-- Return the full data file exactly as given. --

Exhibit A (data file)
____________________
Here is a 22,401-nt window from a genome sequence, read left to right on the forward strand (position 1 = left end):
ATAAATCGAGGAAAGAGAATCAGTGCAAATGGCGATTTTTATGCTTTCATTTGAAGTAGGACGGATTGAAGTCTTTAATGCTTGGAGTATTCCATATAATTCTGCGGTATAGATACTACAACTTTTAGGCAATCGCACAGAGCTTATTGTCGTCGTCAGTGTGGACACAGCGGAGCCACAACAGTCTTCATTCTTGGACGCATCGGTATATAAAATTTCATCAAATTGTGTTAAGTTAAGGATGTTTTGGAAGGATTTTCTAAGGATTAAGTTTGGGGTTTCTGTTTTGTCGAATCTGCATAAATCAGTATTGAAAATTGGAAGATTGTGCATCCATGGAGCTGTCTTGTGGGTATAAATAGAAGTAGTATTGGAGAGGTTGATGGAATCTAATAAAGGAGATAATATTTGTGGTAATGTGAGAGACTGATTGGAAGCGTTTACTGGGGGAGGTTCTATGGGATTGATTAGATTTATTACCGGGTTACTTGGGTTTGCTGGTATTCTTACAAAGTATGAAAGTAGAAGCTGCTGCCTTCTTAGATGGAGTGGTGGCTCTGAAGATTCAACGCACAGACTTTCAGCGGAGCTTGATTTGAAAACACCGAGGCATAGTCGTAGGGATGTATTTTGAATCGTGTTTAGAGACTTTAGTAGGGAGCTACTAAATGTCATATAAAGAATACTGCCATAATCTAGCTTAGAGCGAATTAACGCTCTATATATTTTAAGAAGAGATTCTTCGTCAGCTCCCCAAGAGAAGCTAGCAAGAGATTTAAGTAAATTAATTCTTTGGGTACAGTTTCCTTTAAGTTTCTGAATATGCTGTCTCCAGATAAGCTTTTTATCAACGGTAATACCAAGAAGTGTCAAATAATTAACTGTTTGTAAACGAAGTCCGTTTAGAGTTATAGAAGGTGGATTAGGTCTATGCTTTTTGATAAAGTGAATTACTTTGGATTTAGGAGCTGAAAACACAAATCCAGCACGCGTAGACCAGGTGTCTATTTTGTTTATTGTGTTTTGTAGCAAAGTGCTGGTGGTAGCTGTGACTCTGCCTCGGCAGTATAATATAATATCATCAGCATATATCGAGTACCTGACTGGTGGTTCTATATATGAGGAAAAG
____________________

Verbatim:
Here is a 22,401-nt window from a genome sequence, read left to right on the forward strand (position 1 = left end):
ATAAATCGAGGAAAGAGAATCAGTGCAAATGGCGATTTTTATGCTTTCATTTGAAGTAGGACGGATTGAAGTCTTTAATGCTTGGAGTATTCCATATAATTCTGCGGTATAGATACTACAACTTTTAGGCAATCGCACAGAGCTTATTGTCGTCGTCAGTGTGGACACAGCGGAGCCACAACAGTCTTCATTCTTGGACGCATCGGTATATAAAATTTCATCAAATTGTGTTAAGTTAAGGATGTTTTGGAAGGATTTTCTAAGGATTAAGTTTGGGGTTTCTGTTTTGTCGAATCTGCATAAATCAGTATTGAAAATTGGAAGATTGTGCATCCATGGAGCTGTCTTGTGGGTATAAATAGAAGTAGTATTGGAGAGGTTGATGGAATCTAATAAAGGAGATAATATTTGTGGTAATGTGAGAGACTGATTGGAAGCGTTTACTGGGGGAGGTTCTATGGGATTGATTAGATTTATTACCGGGTTACTTGGGTTTGCTGGTATTCTTACAAAGTATGAAAGTAGAAGCTGCTGCCTTCTTAGATGGAGTGGTGGCTCTGAAGATTCAACGCACAGACTTTCAGCGGAGCTTGATTTGAAAACACCGAGGCATAGTCGTAGGGATGTATTTTGAATCGTGTTTAGAGACTTTAGTAGGGAGCTACTAAATGTCATATAAAGAATACTGCCATAATCTAGCTTAGAGCGAATTAACGCTCTATATATTTTAAGAAGAGATTCTTCGTCAGCTCCCCAAGAGAAGCTAGCAAGAGATTTAAGTAAATTAATTCTTTGGGTACAGTTTCCTTTAAGTTTCTGAATATGCTGTCTCCAGATAAGCTTTTTATCAACGGTAATACCAAGAAGTGTCAAATAATTAACTGTTTGTAAACGAAGTCCGTTTAGAGTTATAGAAGGTGGATTAGGTCTATGCTTTTTGATAAAGTGAATTACTTTGGATTTAGGAGCTGAAAACACAAATCCAGCACGCGTAGACCAGGTGTCTATTTTGTTTATTGTGTTTTGTAGCAAAGTGCTGGTGGTAGCTGTGACTCTGCCTCGGCAGTATAATATAATATCATCAGCATATATCGAGTACCTGACTGGTGGTTCTATATATGAGGAAAAG